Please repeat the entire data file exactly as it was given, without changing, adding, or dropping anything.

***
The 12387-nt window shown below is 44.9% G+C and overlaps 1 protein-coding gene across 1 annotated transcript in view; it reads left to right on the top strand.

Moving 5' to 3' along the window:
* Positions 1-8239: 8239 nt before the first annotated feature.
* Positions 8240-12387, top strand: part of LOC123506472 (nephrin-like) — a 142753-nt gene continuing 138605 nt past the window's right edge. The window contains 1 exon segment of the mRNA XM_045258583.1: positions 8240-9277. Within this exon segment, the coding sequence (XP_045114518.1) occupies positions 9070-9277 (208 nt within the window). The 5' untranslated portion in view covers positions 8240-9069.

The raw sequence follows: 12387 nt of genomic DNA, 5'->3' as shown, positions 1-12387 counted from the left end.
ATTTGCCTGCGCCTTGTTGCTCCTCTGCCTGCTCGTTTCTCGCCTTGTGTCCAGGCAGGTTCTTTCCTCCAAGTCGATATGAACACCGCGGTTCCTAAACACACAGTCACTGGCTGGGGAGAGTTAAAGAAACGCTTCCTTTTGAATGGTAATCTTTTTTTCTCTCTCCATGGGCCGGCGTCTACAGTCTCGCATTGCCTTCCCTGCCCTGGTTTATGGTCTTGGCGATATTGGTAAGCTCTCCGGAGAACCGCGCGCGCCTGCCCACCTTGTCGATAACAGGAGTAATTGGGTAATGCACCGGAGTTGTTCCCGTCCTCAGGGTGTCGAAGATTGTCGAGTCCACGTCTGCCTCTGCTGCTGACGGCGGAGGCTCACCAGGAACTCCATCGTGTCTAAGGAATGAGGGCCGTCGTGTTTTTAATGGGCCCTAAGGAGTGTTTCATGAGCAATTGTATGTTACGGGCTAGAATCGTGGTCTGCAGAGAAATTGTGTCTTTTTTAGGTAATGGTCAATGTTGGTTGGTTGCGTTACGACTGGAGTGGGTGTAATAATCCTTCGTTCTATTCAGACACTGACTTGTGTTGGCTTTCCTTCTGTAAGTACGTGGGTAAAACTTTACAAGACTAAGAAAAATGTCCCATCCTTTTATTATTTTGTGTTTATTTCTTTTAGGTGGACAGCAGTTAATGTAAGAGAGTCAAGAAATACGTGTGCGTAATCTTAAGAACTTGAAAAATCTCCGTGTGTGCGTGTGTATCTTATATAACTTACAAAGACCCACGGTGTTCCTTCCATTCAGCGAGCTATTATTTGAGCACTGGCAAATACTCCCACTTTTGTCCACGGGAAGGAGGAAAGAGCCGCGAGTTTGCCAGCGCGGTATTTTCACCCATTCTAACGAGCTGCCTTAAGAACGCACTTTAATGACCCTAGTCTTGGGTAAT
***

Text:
The 12387-nt window shown below is 44.9% G+C and overlaps 1 protein-coding gene across 1 annotated transcript in view; it reads left to right on the top strand.

Moving 5' to 3' along the window:
* Positions 1-8239: 8239 nt before the first annotated feature.
* Positions 8240-12387, top strand: part of LOC123506472 (nephrin-like) — a 142753-nt gene continuing 138605 nt past the window's right edge. The window contains 1 exon segment of the mRNA XM_045258583.1: positions 8240-9277. Within this exon segment, the coding sequence (XP_045114518.1) occupies positions 9070-9277 (208 nt within the window). The 5' untranslated portion in view covers positions 8240-9069.

The raw sequence follows: 12387 nt of genomic DNA, 5'->3' as shown, positions 1-12387 counted from the left end.
ATTTGCCTGCGCCTTGTTGCTCCTCTGCCTGCTCGTTTCTCGCCTTGTGTCCAGGCAGGTTCTTTCCTCCAAGTCGATATGAACACCGCGGTTCCTAAACACACAGTCACTGGCTGGGGAGAGTTAAAGAAACGCTTCCTTTTGAATGGTAATCTTTTTTTCTCTCTCCATGGGCCGGCGTCTACAGTCTCGCATTGCCTTCCCTGCCCTGGTTTATGGTCTTGGCGATATTGGTAAGCTCTCCGGAGAACCGCGCGCGCCTGCCCACCTTGTCGATAACAGGAGTAATTGGGTAATGCACCGGAGTTGTTCCCGTCCTCAGGGTGTCGAAGATTGTCGAGTCCACGTCTGCCTCTGCTGCTGACGGCGGAGGCTCACCAGGAACTCCATCGTGTCTAAGGAATGAGGGCCGTCGTGTTTTTAATGGGCCCTAAGGAGTGTTTCATGAGCAATTGTATGTTACGGGCTAGAATCGTGGTCTGCAGAGAAATTGTGTCTTTTTTAGGTAATGGTCAATGTTGGTTGGTTGCGTTACGACTGGAGTGGGTGTAATAATCCTTCGTTCTATTCAGACACTGACTTGTGTTGGCTTTCCTTCTGTAAGTACGTGGGTAAAACTTTACAAGACTAAGAAAAATGTCCCATCCTTTTATTATTTTGTGTTTATTTCTTTTAGGTGGACAGCAGTTAATGTAAGAGAGTCAAGAAATACGTGTGCGTAATCTTAAGAACTTGAAAAATCTCCGTGTGTGCGTGTGTATCTTATATAACTTACAAAGACCCACGGTGTTCCTTCCATTCAGCGAGCTATTATTTGAGCACTGGCAAATACTCCCACTTTTGTCCACGGGAAGGAGGAAAGAGCCGCGAGTTTGCCAGCGCGGTATTTTCACCCATTCTAACGAGCTGCCTTAAGAACGCACTTTAATGACCCTAGTCTTGGGTAAT